When a tumor is removed surgically the histopathology report will also provide information on the presence of cancer cells on the surface of the tissues that have been removed (margins). Many cases are considered to be still microscopically invading surrounding tissues, because cancer cells are found on the external part of the tissues that have been removed. This happens to be the case in up to 75% of patients that undergo surgery with curative intent. It is considered that if cancer cells are found at less than 1 mm from the surface of the resected tissues, surrounding tissues must be regarded as invaded by cancer.

  • Positive lymph nodes

During surgery lymph nodes are also removed and they are sent to histopathology to analyze how many of them are invaded by cancer (in general such nodes are called positive lymph nodes).

o Grade

Grade is based on how different from normal pancreatic cells the tumor cells look and on how quickly they grow. For pancreatic cancer the tumor grade will be between 1 and 4.

Grade 1: Similar to normal pancreatic cells
Grade 2: Moderately similar to pancreatic cells
Grade 3: Barely similar to pancreatic cells
Grade 4: Different from pancreatic cells

The lower the grade, the better the prognosis.

  • Tumor resectability

A pancreatic tumor is frequently considered unresectable when it appears to be invading adjacent tissues, other organs in the body, lymph nodes and nearby blood vessels.

Laparoscopy or keyhole surgery, sometimes used for biopsy sample as already explained may detect small peritoneal and liver invasion (metastasis). This can change the therapeutic approach in up to 15% of patients. It can be performed before removal of left-sided large pancreatic tumors and/or in case of high CA19.9 levels or when neoadjuvant treatment is considered. However, the extent of the cancer can often be accurately determined only during surgery.


What are the treatment options?

 

Planning of the treatment involves an interdisciplinary team of medical professionals. This usually implies a meeting of different specialists, called multidisciplinary opinion or tumor board review. In this meeting, the planning of treatment will be discussed according to the relevant information mentioned before.

The treatment will usually combine intervention methods that:

The possibility of curing the cancer depends on whether the tumor is surgically removable (resectable) or not. A tumor is considered resectable when it appears to be localized in the pancreas, not invading adjacent tissues or other organs in the body.

The treatments listed below have their benefits, their risks and their contraindications. It is recommended that patients ask oncologists about the expected benefits and risks of every treatment in order to be informed of the consequences of the treatment. For some treatments, several options are available and the choice should be discussed after weighing up their respective risks and benefits.

 

Treatment plan for stage 0, IA and IB

At these stages the tumor is confined to the pancreas and has not spread to lymph nodes or other parts of the body.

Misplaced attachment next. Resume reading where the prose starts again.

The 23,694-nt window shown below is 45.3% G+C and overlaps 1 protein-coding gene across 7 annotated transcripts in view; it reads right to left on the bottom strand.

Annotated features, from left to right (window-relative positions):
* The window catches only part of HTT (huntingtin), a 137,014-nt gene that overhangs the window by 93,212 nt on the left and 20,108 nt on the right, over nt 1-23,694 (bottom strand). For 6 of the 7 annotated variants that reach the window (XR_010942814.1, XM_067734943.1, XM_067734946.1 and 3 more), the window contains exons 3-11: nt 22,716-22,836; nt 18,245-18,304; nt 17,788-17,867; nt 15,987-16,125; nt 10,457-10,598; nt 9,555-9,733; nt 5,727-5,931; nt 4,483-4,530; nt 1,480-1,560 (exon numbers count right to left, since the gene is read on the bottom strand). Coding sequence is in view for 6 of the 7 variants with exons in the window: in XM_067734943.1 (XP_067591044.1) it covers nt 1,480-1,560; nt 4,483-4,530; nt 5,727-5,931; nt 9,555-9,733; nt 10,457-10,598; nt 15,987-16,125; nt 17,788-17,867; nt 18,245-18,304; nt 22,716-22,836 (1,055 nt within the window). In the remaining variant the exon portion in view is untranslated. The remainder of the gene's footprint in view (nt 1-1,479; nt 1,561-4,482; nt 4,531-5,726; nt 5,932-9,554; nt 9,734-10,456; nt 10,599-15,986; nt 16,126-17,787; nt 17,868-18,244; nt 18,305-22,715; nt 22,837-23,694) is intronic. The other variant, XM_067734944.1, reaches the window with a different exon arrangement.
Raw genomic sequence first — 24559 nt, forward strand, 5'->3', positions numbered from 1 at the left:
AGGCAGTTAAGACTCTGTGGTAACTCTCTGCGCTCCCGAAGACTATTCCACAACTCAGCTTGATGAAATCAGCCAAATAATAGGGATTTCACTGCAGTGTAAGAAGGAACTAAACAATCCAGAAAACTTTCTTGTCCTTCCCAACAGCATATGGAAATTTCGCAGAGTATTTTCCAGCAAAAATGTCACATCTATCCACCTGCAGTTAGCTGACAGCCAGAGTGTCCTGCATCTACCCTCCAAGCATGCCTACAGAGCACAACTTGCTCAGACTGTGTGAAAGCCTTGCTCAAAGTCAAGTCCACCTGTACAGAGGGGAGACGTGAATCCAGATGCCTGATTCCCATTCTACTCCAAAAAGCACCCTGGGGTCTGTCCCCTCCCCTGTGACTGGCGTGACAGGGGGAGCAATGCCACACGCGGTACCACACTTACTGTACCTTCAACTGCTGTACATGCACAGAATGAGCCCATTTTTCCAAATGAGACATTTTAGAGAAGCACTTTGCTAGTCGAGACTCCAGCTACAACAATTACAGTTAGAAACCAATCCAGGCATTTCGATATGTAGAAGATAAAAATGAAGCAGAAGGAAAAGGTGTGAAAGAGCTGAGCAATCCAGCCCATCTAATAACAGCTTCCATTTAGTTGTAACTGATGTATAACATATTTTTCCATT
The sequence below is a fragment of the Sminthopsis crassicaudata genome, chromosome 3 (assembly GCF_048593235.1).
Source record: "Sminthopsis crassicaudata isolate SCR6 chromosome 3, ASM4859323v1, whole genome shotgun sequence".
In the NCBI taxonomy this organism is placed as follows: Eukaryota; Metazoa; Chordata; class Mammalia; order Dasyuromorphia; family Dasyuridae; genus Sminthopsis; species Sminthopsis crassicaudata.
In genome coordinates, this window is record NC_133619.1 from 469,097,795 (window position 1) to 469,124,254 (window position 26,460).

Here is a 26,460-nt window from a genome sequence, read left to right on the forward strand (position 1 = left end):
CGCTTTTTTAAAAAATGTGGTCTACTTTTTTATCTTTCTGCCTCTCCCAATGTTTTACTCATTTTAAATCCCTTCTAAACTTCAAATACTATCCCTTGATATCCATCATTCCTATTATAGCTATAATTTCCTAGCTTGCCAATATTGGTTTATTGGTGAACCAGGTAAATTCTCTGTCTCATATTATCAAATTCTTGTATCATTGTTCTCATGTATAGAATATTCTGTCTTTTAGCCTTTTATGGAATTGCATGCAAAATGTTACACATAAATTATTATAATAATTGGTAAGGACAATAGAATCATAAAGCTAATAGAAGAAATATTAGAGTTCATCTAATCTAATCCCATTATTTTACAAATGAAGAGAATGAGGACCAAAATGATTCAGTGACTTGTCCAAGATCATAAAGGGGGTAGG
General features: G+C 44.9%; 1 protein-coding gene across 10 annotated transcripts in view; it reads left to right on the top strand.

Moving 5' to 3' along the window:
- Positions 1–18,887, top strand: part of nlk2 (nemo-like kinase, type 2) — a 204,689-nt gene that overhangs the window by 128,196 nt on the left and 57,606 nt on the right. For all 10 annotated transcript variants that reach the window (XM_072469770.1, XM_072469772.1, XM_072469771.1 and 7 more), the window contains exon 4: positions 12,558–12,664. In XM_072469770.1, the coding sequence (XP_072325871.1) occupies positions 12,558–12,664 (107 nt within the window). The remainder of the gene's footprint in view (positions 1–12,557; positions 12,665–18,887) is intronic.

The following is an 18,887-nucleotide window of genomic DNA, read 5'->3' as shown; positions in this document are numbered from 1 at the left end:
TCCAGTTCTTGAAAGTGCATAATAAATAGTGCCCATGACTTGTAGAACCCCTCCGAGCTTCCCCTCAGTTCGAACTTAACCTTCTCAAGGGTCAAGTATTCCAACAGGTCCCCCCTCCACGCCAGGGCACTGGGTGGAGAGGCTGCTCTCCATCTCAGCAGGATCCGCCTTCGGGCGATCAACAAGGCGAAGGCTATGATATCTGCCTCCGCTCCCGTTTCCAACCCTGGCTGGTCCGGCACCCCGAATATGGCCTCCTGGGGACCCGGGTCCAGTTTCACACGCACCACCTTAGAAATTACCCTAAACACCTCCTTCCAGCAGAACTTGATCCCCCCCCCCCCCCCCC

For these stages, the standard treatment option is removal of the whole or part of pancreas together with other tissues or organs located next to the pancreas. Different surgical techniques exist according to where the tumor is located. Additional chemotherapy is suggested.

  • Surgery:

When the cancer affects the head of the pancreas, a pylorus-preserving pancreaticoduodenectomy is the procedure of choice:

  • The head of the pancreas is removed;
  • The bile duct, the gallbladder, the duodenum (first part of the small intestine) and part of the stomach (preserving the last part of the stomach and the pylorus) are removed as well due to the fact that they receive blood from the same artery as the head of the pancreas. If the pancreas were removed alone, the blood flow to these organs would be affected and they would become necrotic.
  • The remaining pancreas, bile duct and stomach are re-joined to the intestine.

When the cancer affects the body and tail of the pancreas, a distal pancreatectomy with splenectomy is performed:

  • The body and tail of the pancreas are removed (distal pancreatectomy);
  • The spleen is removed as well (splenectomy), due to the fact that the spleen and the body and tail of the pancreas receive blood from the same artery. If only the body and tail of the pancreas were removed, the blood flow to the spleen would be affected and it would become necrotic.
  • Adjuvant therapy:

An adjuvant therapy is a therapy given in addition to surgery. Clinical trials clearly show that the best current adjuvant treatment is chemotherapy.

After surgery, chemotherapy either with gemcitabine or 5-fluorouracil is recommended. This approach improves life expectancy in some patients with tumors resected completely and in patients whose tumors have invaded surrounding tissues, which can be observed microscopically but not to the naked eye. Gemcitabine and 5-fluorouracil (5-FU) are similarly effective. However, gemcitabine treatment is associated with less toxic side effects compared to 5-FU. The respective risks and benefits of each drug should be discussed with doctors.